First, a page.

In the recent case of The Mayor & Burgesses of the London Borough of Lambeth v Simone Agoreyo, the Court of Appeal determined that if an employer suspends an employee, it must consider whether suspension ruins or destructs the rapport of trust and confidence.
Employers may want to look at the following when thinking of suspending an employee:
- The reason for suspension and whether there are other possible options
In the case, it was established that suspending an employee should not be the automatic response. The employer should not presume suspension to be mandatory, even if the poor behaviour of the employee is severe. This is to ensure that defenceless people are safeguarded and to ensure the situation is properly reviewed with inquires being undertaken.
The employer needs to think about the danger to defenceless people, or the danger of causing the inquiry to be illegitimate. To reduce the danger, suspension is not always the answer. For example, an employee could be relocated so that they cannot communicate with those involved in the inquiry.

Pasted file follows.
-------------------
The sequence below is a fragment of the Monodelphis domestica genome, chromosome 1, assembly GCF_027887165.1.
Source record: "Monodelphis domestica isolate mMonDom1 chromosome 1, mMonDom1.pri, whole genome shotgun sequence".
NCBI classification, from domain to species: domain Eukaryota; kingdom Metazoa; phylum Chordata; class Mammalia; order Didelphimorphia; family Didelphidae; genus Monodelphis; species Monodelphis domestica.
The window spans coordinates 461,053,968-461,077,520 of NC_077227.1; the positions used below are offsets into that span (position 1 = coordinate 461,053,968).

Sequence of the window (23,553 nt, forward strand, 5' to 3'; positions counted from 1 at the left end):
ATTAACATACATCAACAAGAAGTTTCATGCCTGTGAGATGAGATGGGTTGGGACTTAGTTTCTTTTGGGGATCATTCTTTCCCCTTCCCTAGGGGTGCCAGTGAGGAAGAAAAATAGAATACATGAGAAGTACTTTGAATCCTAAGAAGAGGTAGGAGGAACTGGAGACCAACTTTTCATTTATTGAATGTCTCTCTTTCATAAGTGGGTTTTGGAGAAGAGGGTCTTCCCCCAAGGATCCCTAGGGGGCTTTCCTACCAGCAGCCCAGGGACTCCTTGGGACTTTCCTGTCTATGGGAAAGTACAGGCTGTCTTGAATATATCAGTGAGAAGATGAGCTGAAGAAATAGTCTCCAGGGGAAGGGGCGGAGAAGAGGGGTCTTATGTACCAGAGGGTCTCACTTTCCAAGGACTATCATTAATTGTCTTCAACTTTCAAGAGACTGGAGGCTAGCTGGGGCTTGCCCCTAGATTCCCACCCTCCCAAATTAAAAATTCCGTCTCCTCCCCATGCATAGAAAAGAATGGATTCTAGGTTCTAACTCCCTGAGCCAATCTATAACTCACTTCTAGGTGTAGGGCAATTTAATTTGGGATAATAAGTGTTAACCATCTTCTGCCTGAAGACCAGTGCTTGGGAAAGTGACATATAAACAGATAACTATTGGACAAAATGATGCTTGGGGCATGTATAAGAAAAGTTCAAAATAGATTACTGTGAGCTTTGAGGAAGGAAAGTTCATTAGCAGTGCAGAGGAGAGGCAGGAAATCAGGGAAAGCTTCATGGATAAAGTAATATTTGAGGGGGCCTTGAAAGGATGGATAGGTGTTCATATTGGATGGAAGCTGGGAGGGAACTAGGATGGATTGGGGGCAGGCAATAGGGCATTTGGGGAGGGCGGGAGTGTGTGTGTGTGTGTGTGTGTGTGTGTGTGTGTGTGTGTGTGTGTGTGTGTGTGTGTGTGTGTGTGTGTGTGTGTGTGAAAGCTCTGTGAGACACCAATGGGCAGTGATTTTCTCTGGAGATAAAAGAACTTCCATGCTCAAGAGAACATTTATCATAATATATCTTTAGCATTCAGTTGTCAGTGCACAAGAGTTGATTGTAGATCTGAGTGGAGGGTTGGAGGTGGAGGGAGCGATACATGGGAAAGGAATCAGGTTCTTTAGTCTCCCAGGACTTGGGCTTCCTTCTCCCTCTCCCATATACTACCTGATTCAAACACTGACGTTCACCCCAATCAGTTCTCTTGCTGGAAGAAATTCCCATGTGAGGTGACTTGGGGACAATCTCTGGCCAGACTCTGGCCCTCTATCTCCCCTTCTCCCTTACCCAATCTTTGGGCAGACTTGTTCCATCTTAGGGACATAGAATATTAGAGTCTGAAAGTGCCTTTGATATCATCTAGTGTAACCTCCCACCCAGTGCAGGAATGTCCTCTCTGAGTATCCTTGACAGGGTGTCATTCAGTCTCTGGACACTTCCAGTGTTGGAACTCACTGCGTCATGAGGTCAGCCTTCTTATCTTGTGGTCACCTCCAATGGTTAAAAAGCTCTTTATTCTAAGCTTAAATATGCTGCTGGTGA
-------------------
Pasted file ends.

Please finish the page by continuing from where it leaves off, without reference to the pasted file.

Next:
- Find out the employee’s version of events before suspending
Prior to making any decisions to suspend an employee, it is crucial that the employer obtains the employee’s reasons for their behaviour.
- Can the employer suspend under the contract and must steps be followed?
The employer must check whether there is a policy in place stating the requirements of suspension. The employer should also consider if they must follow statutory guidance, for example, in schools.
- Length of suspension
The suspension should be as short as required based on the reason for suspending the employee. The employer should revisit the suspension regularly too.
- Documenting and corresponding the outcome to suspend
If suspension is the chosen outcome, the employer should document this decision and the reasons for reaching this outcome. The employee must receive correspondence in writing of the decision and the reasons for the decision. The employer needs to set out that suspension is not permanent, that it is not a consequence of a disciplinary, and that guilt is not presumed.